Page 1 of 3
Review by Markus Stamm, published December 2013
SLR Magic is an interesting young chinese lens brand. They are manufacturing manual focus lenses for various mounts including Micro-Four-Thirds and Sony NEX. So far most of their lenses were found on the cheaper end of the food chain but they are keen of delivering more prestigious products. One of their latest releases is the Hyperprime LM 50mm T/0.95, which is ambitious in two ways: it's their first lens to feature a Leica M mount with rangefinder coupling, and it obviously targets and competes with the "king" of that eco system, the Leica Noctilux 50mm f/0.95 ASPH.
Interestingly, SLR Magic provides a T-number in the lens name instead of a f-number. The T-number refers to the effective light transmission characteristic rather than the calculated f-number of the lens. Since a small amount of light is lost in transmission, the T-number is always a tad slower than the f-number. Or, in other words: the f-number of the lens is even faster than T/0.95, according to SLR Magic it is around f/0.92.
The Hyperprime 50mm T/0.95 is a build-to-order product, which is available in two different versions. There is the LM version, which features an M-mount with rangefinder coupling and thus is fully functional on any Leica M camera. This version of the lens currently retails for $4995.
The CINE version of the lens features identical optics, but no rangefinder coupling. It's targeted at videographers and users of mirrorless cameras (including full frame cameras like the Sony A7/A7r), which intend to use adapted M-mount lenses. Retailing at $2995, it is considerably cheaper, but due to the lack of coupling not usable on most Leica M cameras (with the exception of the latest M 240, which features a live view mode).
SLR Magic is still a very small company with a limited distribution (& service) network. Their products can be primarily ordered via their website.
To avoid some confusion: SLR Magic offers another 50mm f/0.95 lens, which they aquired together with the Noktor brand. The former Noktor lens is also called Hyperprime now, but it is a completely different design for APS-C and smaller sensors, available in MFT- and E-mount (Sony NEX) and completely unrelated to the full frame LM/CINE lens which is reviewed here.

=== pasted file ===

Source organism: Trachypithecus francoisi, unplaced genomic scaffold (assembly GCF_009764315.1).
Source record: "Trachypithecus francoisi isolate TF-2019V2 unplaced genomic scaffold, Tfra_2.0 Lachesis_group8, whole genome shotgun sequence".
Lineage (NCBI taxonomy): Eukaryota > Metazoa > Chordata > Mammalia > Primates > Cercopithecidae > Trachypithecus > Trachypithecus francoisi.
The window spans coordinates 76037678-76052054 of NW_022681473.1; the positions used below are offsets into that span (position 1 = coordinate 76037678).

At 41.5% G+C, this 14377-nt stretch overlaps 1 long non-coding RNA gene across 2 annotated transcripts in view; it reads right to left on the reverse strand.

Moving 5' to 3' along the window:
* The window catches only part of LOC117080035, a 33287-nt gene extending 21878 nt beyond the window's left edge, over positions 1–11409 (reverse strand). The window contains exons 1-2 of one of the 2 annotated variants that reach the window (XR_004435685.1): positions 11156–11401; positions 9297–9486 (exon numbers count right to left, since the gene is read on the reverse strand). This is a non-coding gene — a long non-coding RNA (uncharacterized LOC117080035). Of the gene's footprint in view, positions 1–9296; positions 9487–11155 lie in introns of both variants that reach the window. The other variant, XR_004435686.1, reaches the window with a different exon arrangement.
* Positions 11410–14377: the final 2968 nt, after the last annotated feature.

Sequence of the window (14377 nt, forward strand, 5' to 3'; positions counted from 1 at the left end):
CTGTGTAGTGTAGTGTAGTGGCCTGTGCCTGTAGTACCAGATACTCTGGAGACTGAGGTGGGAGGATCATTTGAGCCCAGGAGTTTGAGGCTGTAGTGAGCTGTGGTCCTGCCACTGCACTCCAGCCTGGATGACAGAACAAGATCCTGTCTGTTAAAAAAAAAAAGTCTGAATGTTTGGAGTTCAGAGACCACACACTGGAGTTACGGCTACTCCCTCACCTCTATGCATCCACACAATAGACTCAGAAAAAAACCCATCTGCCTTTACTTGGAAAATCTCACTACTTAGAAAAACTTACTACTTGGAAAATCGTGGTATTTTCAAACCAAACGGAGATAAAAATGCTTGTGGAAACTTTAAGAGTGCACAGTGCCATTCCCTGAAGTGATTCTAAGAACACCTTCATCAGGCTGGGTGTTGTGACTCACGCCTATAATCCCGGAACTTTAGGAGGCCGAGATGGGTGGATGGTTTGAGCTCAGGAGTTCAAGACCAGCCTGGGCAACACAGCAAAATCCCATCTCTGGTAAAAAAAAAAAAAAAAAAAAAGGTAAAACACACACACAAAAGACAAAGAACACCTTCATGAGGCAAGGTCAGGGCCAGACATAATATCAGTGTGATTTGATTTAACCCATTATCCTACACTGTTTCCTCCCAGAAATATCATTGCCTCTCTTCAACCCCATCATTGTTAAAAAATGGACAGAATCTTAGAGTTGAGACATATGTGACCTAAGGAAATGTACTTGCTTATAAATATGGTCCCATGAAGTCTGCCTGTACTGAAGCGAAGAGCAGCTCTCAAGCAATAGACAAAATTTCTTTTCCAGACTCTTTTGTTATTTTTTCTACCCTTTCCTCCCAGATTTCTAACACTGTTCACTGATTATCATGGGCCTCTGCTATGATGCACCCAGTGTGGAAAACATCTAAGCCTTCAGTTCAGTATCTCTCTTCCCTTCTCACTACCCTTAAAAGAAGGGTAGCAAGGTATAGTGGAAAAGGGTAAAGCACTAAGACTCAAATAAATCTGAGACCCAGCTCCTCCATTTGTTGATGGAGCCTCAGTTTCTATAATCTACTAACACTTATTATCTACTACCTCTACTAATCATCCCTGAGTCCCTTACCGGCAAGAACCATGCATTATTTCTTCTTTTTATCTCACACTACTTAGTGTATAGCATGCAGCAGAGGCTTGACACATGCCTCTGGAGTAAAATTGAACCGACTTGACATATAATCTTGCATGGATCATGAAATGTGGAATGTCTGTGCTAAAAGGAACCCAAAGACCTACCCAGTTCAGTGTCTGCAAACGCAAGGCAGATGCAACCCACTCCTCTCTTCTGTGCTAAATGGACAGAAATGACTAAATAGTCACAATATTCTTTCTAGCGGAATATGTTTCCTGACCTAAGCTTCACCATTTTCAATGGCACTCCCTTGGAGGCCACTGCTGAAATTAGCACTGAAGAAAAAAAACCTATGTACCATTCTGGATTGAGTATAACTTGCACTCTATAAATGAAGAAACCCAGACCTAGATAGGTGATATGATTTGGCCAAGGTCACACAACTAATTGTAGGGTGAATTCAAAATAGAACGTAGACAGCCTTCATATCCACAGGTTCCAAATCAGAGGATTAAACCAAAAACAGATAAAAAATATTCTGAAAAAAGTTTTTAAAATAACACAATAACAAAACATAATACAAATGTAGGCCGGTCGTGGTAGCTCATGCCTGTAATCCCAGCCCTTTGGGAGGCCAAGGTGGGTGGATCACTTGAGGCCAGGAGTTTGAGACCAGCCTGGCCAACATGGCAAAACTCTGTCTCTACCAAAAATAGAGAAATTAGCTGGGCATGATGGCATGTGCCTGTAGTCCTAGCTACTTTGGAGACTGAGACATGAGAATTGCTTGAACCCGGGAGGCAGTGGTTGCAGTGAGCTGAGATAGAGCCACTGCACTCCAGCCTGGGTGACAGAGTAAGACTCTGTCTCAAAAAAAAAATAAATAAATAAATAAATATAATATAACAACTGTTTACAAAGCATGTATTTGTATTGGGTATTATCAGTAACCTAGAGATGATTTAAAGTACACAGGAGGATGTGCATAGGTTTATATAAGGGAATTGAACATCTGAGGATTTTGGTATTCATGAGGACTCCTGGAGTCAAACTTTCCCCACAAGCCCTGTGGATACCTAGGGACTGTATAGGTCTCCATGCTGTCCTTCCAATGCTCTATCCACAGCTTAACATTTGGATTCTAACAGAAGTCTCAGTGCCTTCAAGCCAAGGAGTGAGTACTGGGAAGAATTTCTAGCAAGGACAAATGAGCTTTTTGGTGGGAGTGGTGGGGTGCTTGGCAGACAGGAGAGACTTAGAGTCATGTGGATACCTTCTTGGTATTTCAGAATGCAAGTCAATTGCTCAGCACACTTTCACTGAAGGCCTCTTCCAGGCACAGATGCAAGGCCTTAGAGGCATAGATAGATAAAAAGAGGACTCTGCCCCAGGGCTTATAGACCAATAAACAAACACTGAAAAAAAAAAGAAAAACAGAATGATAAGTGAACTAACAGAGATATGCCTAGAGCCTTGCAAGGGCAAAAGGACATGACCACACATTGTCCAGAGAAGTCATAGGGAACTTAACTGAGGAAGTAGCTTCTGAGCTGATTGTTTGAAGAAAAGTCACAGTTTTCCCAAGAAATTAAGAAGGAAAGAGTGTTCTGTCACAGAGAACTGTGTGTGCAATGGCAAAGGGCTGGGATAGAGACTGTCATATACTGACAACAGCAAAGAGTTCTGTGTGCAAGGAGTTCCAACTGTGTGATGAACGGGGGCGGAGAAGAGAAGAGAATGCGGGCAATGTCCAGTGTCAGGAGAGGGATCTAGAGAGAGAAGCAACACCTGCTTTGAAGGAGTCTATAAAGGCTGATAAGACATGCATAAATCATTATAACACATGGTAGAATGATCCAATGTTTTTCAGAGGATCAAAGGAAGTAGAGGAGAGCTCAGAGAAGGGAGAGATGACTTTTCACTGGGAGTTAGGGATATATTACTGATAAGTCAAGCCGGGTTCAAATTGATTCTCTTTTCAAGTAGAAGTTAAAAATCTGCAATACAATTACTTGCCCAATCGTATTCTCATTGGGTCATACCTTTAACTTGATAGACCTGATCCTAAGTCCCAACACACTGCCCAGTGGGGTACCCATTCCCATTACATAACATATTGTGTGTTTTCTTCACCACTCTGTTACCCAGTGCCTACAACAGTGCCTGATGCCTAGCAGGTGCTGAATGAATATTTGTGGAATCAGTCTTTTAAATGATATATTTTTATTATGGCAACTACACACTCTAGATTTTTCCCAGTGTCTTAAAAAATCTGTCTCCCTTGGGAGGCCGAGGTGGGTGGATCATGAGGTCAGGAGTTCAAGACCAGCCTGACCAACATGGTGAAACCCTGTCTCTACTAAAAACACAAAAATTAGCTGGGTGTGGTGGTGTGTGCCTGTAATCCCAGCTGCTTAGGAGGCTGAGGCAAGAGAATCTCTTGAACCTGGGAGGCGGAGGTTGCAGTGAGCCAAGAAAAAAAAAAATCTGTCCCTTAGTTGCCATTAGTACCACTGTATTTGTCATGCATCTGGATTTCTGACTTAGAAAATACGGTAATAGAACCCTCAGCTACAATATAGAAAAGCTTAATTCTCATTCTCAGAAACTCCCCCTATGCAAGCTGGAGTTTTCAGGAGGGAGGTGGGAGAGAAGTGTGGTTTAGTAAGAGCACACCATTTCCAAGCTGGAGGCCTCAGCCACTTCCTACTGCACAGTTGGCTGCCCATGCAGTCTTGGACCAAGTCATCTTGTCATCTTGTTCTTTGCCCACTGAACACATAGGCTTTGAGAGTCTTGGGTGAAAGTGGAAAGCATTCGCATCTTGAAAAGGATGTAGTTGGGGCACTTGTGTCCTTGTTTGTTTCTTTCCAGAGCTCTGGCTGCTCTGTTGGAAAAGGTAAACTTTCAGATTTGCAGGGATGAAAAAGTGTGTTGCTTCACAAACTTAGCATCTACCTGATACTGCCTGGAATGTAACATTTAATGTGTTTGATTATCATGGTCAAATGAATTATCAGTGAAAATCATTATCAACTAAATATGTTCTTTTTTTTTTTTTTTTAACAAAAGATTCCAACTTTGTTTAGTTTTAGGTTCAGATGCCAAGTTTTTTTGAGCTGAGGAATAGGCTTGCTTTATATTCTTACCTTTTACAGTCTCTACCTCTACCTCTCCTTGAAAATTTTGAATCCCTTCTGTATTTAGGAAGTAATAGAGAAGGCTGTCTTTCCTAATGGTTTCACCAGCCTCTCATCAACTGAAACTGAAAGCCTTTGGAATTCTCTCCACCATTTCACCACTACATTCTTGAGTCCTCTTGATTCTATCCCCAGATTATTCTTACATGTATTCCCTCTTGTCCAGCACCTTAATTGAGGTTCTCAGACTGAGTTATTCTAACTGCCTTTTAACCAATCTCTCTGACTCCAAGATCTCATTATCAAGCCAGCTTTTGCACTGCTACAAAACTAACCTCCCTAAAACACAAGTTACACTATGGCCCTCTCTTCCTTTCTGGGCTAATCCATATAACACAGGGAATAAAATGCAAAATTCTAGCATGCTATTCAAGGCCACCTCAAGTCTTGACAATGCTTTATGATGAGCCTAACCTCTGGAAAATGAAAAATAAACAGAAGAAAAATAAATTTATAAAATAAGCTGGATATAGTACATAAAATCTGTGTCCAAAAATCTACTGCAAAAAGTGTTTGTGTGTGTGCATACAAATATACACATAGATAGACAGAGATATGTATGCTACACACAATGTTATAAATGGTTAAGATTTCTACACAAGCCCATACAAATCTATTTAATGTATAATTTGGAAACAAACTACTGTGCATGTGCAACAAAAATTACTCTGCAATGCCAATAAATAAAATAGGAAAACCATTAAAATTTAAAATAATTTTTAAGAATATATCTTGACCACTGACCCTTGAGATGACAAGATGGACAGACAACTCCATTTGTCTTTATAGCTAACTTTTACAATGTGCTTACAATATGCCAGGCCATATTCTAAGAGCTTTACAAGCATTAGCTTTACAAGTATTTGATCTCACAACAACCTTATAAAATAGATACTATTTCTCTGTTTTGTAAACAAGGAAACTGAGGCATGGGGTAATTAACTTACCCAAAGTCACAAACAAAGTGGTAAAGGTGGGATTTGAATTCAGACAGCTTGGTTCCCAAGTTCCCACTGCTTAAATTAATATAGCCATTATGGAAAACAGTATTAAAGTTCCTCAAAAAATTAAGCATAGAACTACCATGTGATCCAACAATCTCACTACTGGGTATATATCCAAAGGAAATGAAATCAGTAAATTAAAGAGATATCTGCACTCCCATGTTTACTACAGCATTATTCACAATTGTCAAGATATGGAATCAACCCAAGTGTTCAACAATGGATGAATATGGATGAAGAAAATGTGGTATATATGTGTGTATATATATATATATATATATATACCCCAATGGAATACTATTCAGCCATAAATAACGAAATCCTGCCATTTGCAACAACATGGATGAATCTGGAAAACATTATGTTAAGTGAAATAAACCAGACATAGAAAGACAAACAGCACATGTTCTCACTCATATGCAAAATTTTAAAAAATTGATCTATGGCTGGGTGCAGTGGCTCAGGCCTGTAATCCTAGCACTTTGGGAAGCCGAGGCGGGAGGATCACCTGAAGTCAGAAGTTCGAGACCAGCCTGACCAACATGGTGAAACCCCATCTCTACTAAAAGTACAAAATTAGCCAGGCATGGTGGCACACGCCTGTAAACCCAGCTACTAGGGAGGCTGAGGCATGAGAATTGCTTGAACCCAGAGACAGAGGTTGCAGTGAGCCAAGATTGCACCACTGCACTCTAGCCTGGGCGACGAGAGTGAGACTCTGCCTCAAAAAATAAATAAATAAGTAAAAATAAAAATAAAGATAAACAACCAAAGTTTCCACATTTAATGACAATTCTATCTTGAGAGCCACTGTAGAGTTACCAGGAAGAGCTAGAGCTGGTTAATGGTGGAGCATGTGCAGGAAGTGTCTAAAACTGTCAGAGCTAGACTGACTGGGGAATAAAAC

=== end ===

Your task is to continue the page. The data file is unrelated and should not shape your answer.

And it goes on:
The build quality of the SLR Magic is absolutely superb. It seems to have been carved from a metal block and considering the amount of large glass it is about as heavy. Both the aperture and focus ring operate extremely smoothly (dampened).
Since SLR Magic designed this lens also with videographers in mind, the aperture ring is stepless and features no half stop clicks, a rather unusual approach on an M-mount lens, which also takes some getting used to in the field. Since there is no tactile feedback, it is impossible to set the aperture without looking at the aperture ring.
As you can see in the product images above, the physical length of the lens increases slightly towards closer focus distances but the front element does not rotate.
SLR Magic did also implement a telescope-style lens hood. We’d really like to see more lenses with such a classic but very convenient approach. It would have been nice to be able to lock the lens hood, especially since the hood on our test lens developed a habit to follow gravity over time.
As already mentioned, the lens is quite large and heavy. On the M9, the combination is very front-heavy and a bit cumbersome and exhausting when used over longer periods or during lengthy shootings. In addition, due to the size of the lens a good part of the viewfinder image is blocked by the lens, especially when the hood is extended.
|Optical construction||12 elements in 7 groups, incl. 7 Tantalum elements|
|Number of aperture blades||12 (rounded)|
|min. focus distance||0.7 m (max. magnification ratio 1:?)|
|Dimensions||73 x 95 mm|
|Filter size||62 mm (non-rotating)|